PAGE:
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April 29, 2013

Vertical Farming – Farmscrapers

It’s no secret the world’s population is growing rapidly. In the last 50 years we’ve gone from 3 billion to 7 billion people, which of course puts a strain on our resources, namely food. Common sense would tell you such exponential growth also means less land to inhabit. Although before you get too worried, sit tight, as Dr Dickson Despommier from New York’s Columbia University says he has a solution – vertical farming.

Unlike vertical gardens, vertical farming is more of a green skyscraper than a tall garden. Think of stories of green plants stacked on top of each other, supplying a tower of edibles to a hungry population within local proximity (thereby eliminating the need for food transport). Well that’s the idea anyway.

Vertical farmingAccording to Despommier’s vision, a 30-storey city building, equipped with artificial lighting and advanced hydroponic and aeroponic growing equipment, could feed tens of thousands of the city’s population. There could even be a few of these, placed strategically to reduce carbon emissions and costs associated with food transport.

“Each floor will have its own watering and nutrient monitoring systems”, says Despommier. He adds the health status of each and every plant could be tracked by sensors, which would help managers keep disease and fertiliser usage at bay, all while increasing yield. Despommier adds, “a gas chromatograph will tell us when to pick the plant by analyzing which flavenoids the produce contains”.

Despommier says that “horizontal farming” is failing, and that vertical farming is the key to sustaining our burgeoning population. Furthermore, he argues vertical farming would not only save space, but would yield just as much as their horizontal counterparts which cover five times the amount of land. Despommier even argues the land saved could return to its natural, forested state to combat global warming.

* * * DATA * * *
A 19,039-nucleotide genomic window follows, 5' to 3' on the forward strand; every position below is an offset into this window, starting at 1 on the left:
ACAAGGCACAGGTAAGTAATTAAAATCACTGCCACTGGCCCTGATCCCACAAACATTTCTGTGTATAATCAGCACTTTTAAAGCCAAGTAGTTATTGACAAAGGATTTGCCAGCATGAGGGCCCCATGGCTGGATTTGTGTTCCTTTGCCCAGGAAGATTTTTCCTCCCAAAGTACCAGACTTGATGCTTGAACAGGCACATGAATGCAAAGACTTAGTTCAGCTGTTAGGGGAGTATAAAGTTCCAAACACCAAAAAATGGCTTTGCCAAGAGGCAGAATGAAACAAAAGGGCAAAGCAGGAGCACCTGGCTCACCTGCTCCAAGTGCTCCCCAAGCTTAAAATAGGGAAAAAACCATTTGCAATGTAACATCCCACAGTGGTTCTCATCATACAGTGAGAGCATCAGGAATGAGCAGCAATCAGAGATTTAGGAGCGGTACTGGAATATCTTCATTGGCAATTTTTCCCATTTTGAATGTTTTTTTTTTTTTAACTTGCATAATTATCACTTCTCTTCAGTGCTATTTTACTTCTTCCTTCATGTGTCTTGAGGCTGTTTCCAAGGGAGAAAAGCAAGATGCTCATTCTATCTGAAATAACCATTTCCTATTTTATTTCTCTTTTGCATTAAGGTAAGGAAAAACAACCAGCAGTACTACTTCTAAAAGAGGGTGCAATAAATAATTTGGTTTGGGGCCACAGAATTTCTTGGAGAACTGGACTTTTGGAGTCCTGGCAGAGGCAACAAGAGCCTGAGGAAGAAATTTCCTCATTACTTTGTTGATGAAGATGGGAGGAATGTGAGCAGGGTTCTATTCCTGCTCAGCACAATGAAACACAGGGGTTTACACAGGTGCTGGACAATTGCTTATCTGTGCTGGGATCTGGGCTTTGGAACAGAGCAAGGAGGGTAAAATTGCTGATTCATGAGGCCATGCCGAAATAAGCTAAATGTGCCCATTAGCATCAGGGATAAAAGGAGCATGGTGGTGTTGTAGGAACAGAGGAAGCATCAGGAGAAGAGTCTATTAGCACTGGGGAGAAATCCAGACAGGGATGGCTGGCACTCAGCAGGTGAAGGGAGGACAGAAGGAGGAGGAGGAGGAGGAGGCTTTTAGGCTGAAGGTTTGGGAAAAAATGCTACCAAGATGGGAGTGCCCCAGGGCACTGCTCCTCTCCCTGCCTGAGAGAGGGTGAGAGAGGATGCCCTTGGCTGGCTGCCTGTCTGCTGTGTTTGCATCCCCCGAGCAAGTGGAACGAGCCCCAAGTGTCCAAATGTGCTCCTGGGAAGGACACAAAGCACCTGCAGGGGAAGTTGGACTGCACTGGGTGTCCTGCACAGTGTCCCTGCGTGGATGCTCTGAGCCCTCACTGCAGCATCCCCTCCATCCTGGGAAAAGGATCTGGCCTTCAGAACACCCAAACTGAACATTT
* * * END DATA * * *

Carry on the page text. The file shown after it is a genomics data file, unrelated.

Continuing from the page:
What then, are the down sides to vertical farming? Critics attest a vertical farm would need vast amounts of electricity to power the lights and machinery needed to run it. Bruce Bugbee, Utah State University crop physiologist, says the power demands of a vertical farm exceed that of a typical office building (of equivalent size) by 100 times. However, advocates of the idea believe the farms could run off renewable energy.

Well, it appears that time is nigh – as of April 2013, a 26-storey vertical farm entitled the EDITT Tower (Ecological Design In The Tropics) is being built in Singapore. Funded by the National University, the tower is slated to have over half its surface covered by organic local vegetation. Importantly, around 40% of its power needs are set to run on solar panels, while human waste will be converted to supportive energy via bio-gas.

Vertical farming could well prove a clean method for sustaining global food requirements in the very near future.

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